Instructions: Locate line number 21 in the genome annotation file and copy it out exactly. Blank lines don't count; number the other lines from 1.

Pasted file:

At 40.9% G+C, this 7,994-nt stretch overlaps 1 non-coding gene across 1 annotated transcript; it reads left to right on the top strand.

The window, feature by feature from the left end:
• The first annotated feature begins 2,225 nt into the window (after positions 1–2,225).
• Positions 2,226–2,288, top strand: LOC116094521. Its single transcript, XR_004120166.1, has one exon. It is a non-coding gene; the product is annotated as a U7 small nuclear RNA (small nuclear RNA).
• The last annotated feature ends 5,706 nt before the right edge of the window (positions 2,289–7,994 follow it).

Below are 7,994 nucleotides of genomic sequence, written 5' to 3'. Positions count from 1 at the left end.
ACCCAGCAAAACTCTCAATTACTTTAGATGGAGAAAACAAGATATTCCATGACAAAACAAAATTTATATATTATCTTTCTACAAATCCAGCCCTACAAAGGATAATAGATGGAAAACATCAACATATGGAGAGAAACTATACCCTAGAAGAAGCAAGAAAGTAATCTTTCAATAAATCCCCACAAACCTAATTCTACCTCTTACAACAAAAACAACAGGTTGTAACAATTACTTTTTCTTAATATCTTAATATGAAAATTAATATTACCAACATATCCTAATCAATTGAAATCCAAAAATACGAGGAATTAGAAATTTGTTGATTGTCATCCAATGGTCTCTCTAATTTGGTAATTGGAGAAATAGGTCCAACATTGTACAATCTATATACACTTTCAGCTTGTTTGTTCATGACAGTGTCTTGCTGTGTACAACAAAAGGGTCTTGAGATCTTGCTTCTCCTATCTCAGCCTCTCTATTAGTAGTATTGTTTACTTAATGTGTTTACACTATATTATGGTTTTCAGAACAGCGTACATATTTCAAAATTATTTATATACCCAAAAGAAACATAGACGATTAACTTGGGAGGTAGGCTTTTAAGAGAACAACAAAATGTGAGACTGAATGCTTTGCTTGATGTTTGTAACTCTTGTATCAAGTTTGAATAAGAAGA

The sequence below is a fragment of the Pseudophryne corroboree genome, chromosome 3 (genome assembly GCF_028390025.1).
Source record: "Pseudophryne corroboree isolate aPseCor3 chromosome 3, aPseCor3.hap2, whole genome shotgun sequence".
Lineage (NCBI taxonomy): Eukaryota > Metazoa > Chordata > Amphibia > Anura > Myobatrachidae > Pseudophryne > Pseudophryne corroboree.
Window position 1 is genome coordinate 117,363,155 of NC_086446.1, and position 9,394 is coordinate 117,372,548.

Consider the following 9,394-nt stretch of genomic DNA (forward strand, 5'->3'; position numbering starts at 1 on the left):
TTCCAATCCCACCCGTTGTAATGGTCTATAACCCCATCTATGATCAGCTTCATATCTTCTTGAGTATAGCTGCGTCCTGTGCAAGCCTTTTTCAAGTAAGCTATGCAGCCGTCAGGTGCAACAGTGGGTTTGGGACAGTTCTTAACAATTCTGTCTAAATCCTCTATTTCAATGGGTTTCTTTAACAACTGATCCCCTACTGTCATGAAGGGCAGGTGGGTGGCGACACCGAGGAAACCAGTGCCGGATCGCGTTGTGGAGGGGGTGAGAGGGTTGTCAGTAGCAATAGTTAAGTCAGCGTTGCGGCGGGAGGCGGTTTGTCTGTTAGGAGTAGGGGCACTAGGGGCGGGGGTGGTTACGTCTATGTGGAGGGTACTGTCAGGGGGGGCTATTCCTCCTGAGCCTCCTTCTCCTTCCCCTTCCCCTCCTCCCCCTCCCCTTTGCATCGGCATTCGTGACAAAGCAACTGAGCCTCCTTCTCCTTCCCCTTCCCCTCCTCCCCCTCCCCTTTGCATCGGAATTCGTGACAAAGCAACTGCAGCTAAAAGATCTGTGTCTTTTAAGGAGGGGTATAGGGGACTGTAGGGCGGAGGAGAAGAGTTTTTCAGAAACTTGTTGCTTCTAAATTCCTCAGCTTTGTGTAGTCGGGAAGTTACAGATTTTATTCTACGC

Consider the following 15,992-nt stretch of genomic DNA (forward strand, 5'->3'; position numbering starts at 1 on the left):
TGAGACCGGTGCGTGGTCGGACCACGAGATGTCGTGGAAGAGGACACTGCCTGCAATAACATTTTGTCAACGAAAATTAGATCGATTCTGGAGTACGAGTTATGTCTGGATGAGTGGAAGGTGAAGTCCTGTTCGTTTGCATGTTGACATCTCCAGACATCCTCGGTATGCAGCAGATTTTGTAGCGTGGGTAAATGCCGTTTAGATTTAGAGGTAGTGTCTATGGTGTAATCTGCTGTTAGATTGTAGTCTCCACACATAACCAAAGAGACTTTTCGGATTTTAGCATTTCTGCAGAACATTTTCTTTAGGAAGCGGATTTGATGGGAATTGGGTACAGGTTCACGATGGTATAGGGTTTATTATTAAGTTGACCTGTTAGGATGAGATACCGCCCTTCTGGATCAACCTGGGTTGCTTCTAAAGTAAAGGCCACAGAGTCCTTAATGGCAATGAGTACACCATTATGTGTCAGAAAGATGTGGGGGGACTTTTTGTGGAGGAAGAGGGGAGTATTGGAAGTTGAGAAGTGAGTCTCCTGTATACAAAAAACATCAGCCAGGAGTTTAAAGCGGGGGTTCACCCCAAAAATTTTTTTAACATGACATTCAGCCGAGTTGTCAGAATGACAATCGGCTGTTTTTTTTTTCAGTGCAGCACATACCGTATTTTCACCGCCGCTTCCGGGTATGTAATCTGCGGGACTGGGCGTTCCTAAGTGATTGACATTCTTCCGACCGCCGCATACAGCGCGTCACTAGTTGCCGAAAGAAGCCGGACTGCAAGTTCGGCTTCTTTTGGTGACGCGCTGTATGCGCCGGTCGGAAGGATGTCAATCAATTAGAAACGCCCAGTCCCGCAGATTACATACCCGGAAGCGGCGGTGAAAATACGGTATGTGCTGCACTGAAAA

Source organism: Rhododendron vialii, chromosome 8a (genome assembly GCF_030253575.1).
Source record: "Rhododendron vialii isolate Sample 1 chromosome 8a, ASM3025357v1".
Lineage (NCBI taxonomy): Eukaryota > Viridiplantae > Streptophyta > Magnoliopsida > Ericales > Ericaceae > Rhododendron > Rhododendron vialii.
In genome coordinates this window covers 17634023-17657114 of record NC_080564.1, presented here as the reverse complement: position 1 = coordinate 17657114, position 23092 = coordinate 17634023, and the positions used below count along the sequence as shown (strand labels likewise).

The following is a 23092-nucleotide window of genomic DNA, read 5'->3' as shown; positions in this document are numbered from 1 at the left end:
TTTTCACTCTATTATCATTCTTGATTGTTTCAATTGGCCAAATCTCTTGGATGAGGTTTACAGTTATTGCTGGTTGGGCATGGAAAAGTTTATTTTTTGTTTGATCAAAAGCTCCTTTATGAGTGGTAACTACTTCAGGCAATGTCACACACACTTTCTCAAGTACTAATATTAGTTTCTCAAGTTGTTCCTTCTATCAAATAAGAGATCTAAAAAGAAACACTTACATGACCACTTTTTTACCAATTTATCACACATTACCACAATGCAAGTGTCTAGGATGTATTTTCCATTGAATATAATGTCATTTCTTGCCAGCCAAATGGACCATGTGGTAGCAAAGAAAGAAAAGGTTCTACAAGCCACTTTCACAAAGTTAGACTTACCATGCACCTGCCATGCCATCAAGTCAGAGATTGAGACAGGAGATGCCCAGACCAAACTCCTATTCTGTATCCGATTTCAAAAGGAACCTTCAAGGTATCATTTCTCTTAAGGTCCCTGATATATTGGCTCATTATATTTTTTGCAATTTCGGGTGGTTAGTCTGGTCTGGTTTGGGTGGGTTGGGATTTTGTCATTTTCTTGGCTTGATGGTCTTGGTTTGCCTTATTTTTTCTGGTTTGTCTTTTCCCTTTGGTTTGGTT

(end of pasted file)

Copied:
TTTTCACTCTATTATCATTCTTGATTGTTTCAATTGGCCAAATCTCTTGGATGAGGTTTACAGTTATTGCTGGTTGGGCATGGAAAAGTTTATTTTTTGTTTGATCAAAAGCTCCTTTATGAGTGGTAACTACTTCAGGCAATGTCACACACACTTTCTCAAGTACTAATATTAGTTTCTCAAGTTGTTCCTTCTATCAAATAAGAGATCTAAAAAGAAACACTTACATGACCACTTTTTTACCAATTTATCACACATTACCACAATGCAAGTGTCTAGGATGTATTTTCCATTGAATATAATGTCATTTCTTGCCAGCCAAATGGACCATGTGGTAGCAAAGAAAGAAAAGGTTCTACAAGCCACTTTCACAAAGTTAGACTTACCATGCACCTGCCATGCCATCAAGTCAGAGATTGAGACAGGAGATGCCCAGACCAAACTCCTATTCTGTATCCGATTTCAAAAGGAACCTTCAAGGTATCATTTCTCTTAAGGTCCCTGATATATTGGCTCATTATATTTTTTGCAATTTCGGGTGGTTAGTCTGGTCTGGTTTGGGTGGGTTGGGATTTTGTCATTTTCTTGGCTTGATGGTCTTGGTTTGCCTTATTTTTTCTGGTTTGTCTTTTCCCTTTGGTTTGGTT